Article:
Students at the Appalachian Clay Fair were asked to tell a story on a clay tablet. (Photo Contributed)
When someone thinks of a kids’ summer arts camp, they may picture a roomful of children dabbling in watercolors, or perhaps kids participating in an amateur play.
The Appalachian Clay Camp, however, was a different matter.
“This was a totally different type of camp,” said Brian Mills, camp founder. “For one thing, we made sure that it didn’t cost the children anything, thanks to a generous grant from a private arts foundation. The basic requirements for the camp were: ‘Can you come to camp every day?’ ‘Are you passionate about the arts?’ Are you self-motivated?’ and ‘Can you work well with others?’ ”
The camp, which took place last week at the McKinney Arts Center in Jonesborough, was attended by approximately 23 middle school students. It was led by four present and former art teachers in the Johnson City and Washington County area, who put the camp’s curriculum together and instructed the students.
“Without reaching out to art teachers and getting them involved, this wouldn’t have happened,” Mills said.
Throughout the week, the students worked their way toward their final project: a clay tablet that told a story, an activity that echoed Jonesborough’s most-renowned pastime.
“They started with basic techniques and built on those each day,” Mills said.
But the goal of the camp reached beyond the inspiration of the students in attendance.
“I was hoping that these children would not only be able to inspire themselves, but also to help other kids,” said Mills.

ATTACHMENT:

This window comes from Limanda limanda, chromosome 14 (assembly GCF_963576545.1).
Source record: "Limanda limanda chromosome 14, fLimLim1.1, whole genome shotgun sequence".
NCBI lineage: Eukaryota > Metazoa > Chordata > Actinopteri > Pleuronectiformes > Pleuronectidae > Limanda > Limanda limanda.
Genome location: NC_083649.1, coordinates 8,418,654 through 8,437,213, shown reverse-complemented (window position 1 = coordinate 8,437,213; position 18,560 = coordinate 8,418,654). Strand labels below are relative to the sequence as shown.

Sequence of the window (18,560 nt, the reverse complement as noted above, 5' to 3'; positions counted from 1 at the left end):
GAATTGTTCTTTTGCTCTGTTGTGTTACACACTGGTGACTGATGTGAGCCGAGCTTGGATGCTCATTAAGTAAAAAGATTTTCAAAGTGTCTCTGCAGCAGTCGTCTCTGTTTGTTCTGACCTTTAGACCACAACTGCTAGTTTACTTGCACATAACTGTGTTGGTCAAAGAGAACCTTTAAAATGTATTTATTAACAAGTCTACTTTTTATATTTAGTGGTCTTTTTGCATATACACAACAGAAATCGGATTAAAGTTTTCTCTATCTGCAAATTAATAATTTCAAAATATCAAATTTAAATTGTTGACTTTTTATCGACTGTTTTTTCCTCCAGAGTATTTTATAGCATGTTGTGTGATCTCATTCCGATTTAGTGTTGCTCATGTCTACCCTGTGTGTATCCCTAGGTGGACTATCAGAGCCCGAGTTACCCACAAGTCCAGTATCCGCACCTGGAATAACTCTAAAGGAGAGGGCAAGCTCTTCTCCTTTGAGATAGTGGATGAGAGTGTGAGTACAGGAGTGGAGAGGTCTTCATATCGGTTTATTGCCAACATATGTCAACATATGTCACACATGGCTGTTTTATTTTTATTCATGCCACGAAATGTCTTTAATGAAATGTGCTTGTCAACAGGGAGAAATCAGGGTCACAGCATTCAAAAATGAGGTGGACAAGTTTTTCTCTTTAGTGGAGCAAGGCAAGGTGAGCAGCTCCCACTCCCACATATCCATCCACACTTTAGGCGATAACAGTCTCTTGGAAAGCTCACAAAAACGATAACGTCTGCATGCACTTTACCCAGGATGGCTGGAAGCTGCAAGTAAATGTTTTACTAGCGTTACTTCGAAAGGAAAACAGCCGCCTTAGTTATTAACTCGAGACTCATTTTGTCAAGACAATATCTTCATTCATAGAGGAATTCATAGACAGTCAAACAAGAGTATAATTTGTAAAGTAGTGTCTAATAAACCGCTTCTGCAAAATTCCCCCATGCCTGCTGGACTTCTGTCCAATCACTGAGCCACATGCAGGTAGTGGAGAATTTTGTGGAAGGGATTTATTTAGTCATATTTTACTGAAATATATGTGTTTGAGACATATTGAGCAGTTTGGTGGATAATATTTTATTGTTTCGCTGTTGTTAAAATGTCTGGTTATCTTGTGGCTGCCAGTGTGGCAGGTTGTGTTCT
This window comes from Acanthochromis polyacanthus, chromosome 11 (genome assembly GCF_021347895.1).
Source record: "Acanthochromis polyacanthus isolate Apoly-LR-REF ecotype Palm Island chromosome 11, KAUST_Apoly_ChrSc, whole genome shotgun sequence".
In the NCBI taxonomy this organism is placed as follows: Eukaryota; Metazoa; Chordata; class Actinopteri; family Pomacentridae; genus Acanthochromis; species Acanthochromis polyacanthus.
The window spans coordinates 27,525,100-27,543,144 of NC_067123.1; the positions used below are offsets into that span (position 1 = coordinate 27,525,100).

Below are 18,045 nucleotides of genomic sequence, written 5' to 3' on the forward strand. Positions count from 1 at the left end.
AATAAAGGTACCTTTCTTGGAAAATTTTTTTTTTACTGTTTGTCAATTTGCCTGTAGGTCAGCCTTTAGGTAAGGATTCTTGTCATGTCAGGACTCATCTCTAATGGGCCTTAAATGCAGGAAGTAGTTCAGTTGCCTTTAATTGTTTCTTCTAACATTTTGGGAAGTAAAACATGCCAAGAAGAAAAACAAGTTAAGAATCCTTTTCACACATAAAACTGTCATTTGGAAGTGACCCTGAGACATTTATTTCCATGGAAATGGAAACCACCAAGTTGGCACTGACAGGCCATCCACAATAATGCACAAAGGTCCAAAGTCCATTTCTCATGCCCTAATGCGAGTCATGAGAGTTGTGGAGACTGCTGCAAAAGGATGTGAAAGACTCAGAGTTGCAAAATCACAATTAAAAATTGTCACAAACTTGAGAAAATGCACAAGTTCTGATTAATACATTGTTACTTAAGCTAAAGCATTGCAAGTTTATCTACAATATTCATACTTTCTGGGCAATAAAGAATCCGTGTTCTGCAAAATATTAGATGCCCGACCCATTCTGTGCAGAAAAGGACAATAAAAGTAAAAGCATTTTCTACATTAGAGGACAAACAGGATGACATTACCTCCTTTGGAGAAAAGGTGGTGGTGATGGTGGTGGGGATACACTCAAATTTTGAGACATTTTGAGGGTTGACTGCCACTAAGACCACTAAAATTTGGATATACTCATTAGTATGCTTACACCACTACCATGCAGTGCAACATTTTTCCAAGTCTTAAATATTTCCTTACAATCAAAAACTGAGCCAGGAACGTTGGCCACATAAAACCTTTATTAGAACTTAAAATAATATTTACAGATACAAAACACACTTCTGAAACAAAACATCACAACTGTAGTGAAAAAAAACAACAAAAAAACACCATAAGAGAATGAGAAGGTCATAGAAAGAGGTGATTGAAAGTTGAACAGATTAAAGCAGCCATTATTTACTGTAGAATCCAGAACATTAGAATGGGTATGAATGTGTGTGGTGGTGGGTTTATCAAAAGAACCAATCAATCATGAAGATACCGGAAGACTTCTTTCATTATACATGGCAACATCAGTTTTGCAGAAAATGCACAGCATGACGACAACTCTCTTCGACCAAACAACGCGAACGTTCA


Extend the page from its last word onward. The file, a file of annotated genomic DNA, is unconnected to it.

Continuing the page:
Mills said that involving homeschool students was an important aspect of the camp.
“We wanted to reach out to homeschoolers as well. They tend to get left out of projects, and we wanted them to have the chance to participate,” Mills said.
The camp’s attendees will be displaying their artwork at a private reception today.
According to Mills, many individuals and businesses played a part in the camp’s success.
“If it had not been for the support of the Heritage Alliance, the town of Jonesborough, the Mary B. Martin Foundation’s support through their arts program at the McKinney Center, the support of several Jonesborough restaurants — they fed the kids each day — and the many hours donated by my dedicated team, none of this would have been possible,” said Mills.
Mills is also thankful for the support from the community for the camp.
“Obviously it couldn’t have happened without the community, and what we wanted to do was to build bridges with the community,” said Mills.
Looking ahead, Mills is hopeful that the region will continue to support the camp and recognize its true purpose.
“What the community needs to realize is that it’s not about me and what I do, or anything like that,” said Mills. “It’s about giving kids a chance to transform themselves, and I’ve been blessed to have the opportunity to help make that happen.”